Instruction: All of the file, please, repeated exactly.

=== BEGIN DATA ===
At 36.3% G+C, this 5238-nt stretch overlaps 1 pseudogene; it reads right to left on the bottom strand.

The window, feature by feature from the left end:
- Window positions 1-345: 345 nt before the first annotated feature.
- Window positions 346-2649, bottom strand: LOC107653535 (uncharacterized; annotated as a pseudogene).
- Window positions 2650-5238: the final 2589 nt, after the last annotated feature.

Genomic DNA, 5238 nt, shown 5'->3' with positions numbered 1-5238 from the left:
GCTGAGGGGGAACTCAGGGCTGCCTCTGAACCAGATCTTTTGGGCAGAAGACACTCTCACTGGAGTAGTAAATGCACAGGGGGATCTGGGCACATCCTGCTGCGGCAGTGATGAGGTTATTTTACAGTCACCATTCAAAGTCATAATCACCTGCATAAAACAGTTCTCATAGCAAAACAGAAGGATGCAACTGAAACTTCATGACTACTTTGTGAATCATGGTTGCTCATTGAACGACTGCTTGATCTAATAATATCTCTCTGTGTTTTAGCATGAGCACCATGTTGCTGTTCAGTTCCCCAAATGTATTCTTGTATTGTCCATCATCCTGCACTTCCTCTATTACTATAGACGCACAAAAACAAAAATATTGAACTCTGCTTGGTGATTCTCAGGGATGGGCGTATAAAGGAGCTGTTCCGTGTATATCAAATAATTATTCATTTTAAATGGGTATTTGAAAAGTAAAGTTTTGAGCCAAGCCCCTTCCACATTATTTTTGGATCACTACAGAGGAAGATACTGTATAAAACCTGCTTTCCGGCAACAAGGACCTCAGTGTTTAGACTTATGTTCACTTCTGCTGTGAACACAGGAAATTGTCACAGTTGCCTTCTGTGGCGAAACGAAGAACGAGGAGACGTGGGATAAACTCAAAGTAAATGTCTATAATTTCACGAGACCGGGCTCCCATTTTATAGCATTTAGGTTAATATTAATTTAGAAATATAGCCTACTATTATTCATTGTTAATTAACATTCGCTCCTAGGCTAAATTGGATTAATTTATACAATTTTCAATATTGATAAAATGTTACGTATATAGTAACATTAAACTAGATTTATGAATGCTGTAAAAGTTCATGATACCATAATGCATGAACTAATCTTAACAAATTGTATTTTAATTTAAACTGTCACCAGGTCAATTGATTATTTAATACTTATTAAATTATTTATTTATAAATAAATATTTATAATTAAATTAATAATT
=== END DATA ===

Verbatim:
At 36.3% G+C, this 5238-nt stretch overlaps 1 pseudogene; it reads right to left on the bottom strand.

The window, feature by feature from the left end:
- Window positions 1-345: 345 nt before the first annotated feature.
- Window positions 346-2649, bottom strand: LOC107653535 (uncharacterized; annotated as a pseudogene).
- Window positions 2650-5238: the final 2589 nt, after the last annotated feature.

Genomic DNA, 5238 nt, shown 5'->3' with positions numbered 1-5238 from the left:
GCTGAGGGGGAACTCAGGGCTGCCTCTGAACCAGATCTTTTGGGCAGAAGACACTCTCACTGGAGTAGTAAATGCACAGGGGGATCTGGGCACATCCTGCTGCGGCAGTGATGAGGTTATTTTACAGTCACCATTCAAAGTCATAATCACCTGCATAAAACAGTTCTCATAGCAAAACAGAAGGATGCAACTGAAACTTCATGACTACTTTGTGAATCATGGTTGCTCATTGAACGACTGCTTGATCTAATAATATCTCTCTGTGTTTTAGCATGAGCACCATGTTGCTGTTCAGTTCCCCAAATGTATTCTTGTATTGTCCATCATCCTGCACTTCCTCTATTACTATAGACGCACAAAAACAAAAATATTGAACTCTGCTTGGTGATTCTCAGGGATGGGCGTATAAAGGAGCTGTTCCGTGTATATCAAATAATTATTCATTTTAAATGGGTATTTGAAAAGTAAAGTTTTGAGCCAAGCCCCTTCCACATTATTTTTGGATCACTACAGAGGAAGATACTGTATAAAACCTGCTTTCCGGCAACAAGGACCTCAGTGTTTAGACTTATGTTCACTTCTGCTGTGAACACAGGAAATTGTCACAGTTGCCTTCTGTGGCGAAACGAAGAACGAGGAGACGTGGGATAAACTCAAAGTAAATGTCTATAATTTCACGAGACCGGGCTCCCATTTTATAGCATTTAGGTTAATATTAATTTAGAAATATAGCCTACTATTATTCATTGTTAATTAACATTCGCTCCTAGGCTAAATTGGATTAATTTATACAATTTTCAATATTGATAAAATGTTACGTATATAGTAACATTAAACTAGATTTATGAATGCTGTAAAAGTTCATGATACCATAATGCATGAACTAATCTTAACAAATTGTATTTTAATTTAAACTGTCACCAGGTCAATTGATTATTTAATACTTATTAAATTATTTATTTATAAATAAATATTTATAATTAAATTAATAATT